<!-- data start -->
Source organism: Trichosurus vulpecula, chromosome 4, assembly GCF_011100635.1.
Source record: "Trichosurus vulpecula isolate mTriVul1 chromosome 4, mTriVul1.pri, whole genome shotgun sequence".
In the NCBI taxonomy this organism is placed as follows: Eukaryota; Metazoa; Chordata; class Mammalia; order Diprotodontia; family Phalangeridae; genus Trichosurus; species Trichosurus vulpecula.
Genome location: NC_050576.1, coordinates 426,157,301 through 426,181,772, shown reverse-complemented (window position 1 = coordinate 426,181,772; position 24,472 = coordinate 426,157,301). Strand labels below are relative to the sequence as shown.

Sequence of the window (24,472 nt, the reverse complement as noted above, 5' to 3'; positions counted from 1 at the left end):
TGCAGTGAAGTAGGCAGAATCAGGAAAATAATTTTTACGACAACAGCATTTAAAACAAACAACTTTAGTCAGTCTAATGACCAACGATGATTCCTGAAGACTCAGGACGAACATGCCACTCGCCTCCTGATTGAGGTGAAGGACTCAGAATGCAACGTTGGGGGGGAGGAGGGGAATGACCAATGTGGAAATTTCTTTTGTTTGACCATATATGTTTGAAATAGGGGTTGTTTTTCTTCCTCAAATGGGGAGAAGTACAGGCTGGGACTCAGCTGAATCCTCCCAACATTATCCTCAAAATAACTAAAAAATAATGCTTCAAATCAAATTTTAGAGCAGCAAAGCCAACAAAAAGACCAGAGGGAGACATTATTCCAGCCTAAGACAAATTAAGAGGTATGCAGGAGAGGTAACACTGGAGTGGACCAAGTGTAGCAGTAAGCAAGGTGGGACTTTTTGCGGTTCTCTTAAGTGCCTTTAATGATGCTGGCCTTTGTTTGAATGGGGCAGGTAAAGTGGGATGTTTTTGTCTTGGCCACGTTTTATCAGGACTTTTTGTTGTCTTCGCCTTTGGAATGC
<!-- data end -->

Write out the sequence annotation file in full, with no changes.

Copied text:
Source organism: Trichosurus vulpecula, chromosome 4, assembly GCF_011100635.1.
Source record: "Trichosurus vulpecula isolate mTriVul1 chromosome 4, mTriVul1.pri, whole genome shotgun sequence".
In the NCBI taxonomy this organism is placed as follows: Eukaryota; Metazoa; Chordata; class Mammalia; order Diprotodontia; family Phalangeridae; genus Trichosurus; species Trichosurus vulpecula.
Genome location: NC_050576.1, coordinates 426,157,301 through 426,181,772, shown reverse-complemented (window position 1 = coordinate 426,181,772; position 24,472 = coordinate 426,157,301). Strand labels below are relative to the sequence as shown.

Sequence of the window (24,472 nt, the reverse complement as noted above, 5' to 3'; positions counted from 1 at the left end):
TGCAGTGAAGTAGGCAGAATCAGGAAAATAATTTTTACGACAACAGCATTTAAAACAAACAACTTTAGTCAGTCTAATGACCAACGATGATTCCTGAAGACTCAGGACGAACATGCCACTCGCCTCCTGATTGAGGTGAAGGACTCAGAATGCAACGTTGGGGGGGAGGAGGGGAATGACCAATGTGGAAATTTCTTTTGTTTGACCATATATGTTTGAAATAGGGGTTGTTTTTCTTCCTCAAATGGGGAGAAGTACAGGCTGGGACTCAGCTGAATCCTCCCAACATTATCCTCAAAATAACTAAAAAATAATGCTTCAAATCAAATTTTAGAGCAGCAAAGCCAACAAAAAGACCAGAGGGAGACATTATTCCAGCCTAAGACAAATTAAGAGGTATGCAGGAGAGGTAACACTGGAGTGGACCAAGTGTAGCAGTAAGCAAGGTGGGACTTTTTGCGGTTCTCTTAAGTGCCTTTAATGATGCTGGCCTTTGTTTGAATGGGGCAGGTAAAGTGGGATGTTTTTGTCTTGGCCACGTTTTATCAGGACTTTTTGTTGTCTTCGCCTTTGGAATGC